Life at № 42 by E.M. Coutinho
I had planned on posting wonderful pictures of a stunning parcel gilt lacca povera console table from the first half of the 18th century this afternoon – but that will not be happening.
Picture this. You hand over to an artisan a table made between 250 and 280 years ago. The only thing you ask that person to do is fill in some missing decoration which has flaked off. When you finally go to pick it up, the formerly water gilt (with real gold, obviously) bevelled edges and central mouldings are covered in schlagmetal (imitation gold leaf) – which was applied with modern adhesive and scrapes off with your fingernail. Under this layer of fake gold leaf is new gold paint, and under the gold paint lies a completely ruined layer of what was once outstanding 18th century gilding. And just like that, poof, a table that was worth thousands is worthless. And for the privilege of having my property ruined I paid just 240€. Hurrah!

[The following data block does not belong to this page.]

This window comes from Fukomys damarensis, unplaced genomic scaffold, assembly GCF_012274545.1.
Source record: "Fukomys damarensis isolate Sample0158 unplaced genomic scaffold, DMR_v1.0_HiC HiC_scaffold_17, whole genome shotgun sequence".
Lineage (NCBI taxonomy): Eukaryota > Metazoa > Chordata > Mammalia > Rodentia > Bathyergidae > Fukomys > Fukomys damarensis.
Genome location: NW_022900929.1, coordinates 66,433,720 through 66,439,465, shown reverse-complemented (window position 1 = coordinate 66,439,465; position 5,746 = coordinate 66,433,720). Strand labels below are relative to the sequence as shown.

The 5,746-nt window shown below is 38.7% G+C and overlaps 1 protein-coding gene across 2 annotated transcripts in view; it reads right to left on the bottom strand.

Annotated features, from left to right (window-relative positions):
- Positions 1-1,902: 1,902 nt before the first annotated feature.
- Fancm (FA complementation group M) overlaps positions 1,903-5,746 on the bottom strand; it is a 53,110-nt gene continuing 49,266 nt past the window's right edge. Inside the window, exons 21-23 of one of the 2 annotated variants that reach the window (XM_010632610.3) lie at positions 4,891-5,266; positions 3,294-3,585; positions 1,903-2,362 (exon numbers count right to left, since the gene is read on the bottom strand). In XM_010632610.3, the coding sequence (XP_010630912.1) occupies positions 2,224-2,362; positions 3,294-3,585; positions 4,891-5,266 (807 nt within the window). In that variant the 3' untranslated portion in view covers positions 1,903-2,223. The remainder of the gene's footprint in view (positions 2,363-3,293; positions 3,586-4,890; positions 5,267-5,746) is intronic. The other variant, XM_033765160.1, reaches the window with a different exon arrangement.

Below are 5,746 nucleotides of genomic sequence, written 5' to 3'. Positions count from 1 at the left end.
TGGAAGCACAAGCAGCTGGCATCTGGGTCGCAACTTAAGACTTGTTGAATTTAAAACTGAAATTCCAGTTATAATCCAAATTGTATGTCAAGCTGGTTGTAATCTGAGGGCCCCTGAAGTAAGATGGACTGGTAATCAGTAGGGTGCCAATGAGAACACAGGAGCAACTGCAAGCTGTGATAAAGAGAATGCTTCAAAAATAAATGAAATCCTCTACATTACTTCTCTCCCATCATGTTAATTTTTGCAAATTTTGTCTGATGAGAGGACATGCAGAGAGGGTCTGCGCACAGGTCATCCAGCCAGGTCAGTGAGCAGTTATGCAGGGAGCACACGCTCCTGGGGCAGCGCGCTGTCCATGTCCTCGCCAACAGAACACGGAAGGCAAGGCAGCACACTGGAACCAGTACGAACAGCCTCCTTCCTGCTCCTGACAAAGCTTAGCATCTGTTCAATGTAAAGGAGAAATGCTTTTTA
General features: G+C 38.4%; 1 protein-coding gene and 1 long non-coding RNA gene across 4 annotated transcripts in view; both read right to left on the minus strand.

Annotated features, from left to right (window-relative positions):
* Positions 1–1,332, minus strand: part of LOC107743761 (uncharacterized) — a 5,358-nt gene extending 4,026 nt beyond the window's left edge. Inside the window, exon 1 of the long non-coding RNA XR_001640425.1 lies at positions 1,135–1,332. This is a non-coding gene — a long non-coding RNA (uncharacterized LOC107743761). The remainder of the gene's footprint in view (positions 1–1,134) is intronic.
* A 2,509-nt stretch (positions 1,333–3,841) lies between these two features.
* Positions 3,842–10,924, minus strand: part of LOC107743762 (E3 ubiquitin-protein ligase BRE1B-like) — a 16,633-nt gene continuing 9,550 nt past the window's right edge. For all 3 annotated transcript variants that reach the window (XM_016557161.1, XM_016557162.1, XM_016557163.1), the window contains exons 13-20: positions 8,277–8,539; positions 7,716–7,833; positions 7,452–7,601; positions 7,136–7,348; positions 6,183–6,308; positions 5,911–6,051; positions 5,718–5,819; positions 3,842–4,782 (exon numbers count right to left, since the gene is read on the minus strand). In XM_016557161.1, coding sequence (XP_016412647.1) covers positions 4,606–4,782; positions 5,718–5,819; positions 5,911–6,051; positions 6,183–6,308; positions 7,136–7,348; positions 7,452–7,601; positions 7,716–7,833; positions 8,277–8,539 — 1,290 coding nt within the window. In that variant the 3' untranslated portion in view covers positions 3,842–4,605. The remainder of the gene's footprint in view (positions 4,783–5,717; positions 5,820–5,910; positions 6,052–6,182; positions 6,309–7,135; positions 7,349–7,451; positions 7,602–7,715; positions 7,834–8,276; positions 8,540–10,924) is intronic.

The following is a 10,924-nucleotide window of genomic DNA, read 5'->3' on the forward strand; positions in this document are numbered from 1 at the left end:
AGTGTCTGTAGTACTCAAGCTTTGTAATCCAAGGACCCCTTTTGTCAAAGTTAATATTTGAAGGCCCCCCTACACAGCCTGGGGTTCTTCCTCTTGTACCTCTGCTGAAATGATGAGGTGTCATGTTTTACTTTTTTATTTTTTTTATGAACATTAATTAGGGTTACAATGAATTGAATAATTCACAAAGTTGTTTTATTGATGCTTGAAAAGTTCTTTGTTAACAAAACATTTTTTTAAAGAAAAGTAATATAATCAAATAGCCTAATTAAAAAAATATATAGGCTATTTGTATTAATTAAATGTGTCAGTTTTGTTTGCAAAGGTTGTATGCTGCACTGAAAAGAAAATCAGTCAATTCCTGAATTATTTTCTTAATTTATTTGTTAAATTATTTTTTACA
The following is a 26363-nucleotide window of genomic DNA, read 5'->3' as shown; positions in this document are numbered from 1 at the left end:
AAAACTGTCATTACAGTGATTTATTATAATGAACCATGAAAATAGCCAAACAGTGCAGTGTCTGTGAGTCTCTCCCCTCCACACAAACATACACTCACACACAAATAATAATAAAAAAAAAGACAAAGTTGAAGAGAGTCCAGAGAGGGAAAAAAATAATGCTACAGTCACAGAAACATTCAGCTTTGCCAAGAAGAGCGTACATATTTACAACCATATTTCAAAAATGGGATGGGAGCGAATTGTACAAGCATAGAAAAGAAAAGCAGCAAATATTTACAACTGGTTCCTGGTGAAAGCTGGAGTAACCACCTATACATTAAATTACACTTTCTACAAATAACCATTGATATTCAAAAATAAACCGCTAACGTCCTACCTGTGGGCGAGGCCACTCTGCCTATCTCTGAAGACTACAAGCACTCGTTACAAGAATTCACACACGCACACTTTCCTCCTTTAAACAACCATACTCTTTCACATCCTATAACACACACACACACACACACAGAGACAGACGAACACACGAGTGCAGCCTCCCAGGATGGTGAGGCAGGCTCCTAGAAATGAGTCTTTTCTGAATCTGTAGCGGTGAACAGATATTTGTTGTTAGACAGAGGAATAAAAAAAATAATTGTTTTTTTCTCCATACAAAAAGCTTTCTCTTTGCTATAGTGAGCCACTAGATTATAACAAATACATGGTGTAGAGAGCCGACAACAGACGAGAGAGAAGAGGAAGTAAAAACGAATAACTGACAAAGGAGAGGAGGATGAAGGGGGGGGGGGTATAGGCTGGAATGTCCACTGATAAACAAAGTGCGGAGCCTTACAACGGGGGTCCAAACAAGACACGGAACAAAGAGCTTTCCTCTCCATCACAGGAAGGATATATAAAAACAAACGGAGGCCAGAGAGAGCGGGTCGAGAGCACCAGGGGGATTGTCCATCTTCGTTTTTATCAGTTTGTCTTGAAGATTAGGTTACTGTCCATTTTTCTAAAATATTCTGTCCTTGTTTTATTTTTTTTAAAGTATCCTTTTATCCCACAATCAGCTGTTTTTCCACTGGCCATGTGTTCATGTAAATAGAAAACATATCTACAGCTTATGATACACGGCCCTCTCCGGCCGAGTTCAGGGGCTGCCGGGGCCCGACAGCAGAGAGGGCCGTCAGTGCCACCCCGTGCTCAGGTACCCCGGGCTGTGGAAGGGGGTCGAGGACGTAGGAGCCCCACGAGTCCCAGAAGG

I’ve tried to move very quickly through the five stages of grief. Denial: When I first saw it I thought it must be the light. Anger: I stormed off. Bargaining: Maybe this disaster can be fixed. Depression: How stupid was I? And finally acceptance. I spent 40 minutes on the way back home thinking how in the grand scheme of things, we’re very fortunate. So I’m going to take the loss on the chin and move on.I made a mistake by trusting someone knew what they were doing, and sometimes mistakes can be very expensive. As Mr. Trump would say #sad.
To end on a high note here’s a Venetian console which hasn’t been ruined, and is available from a Connecticut dealer.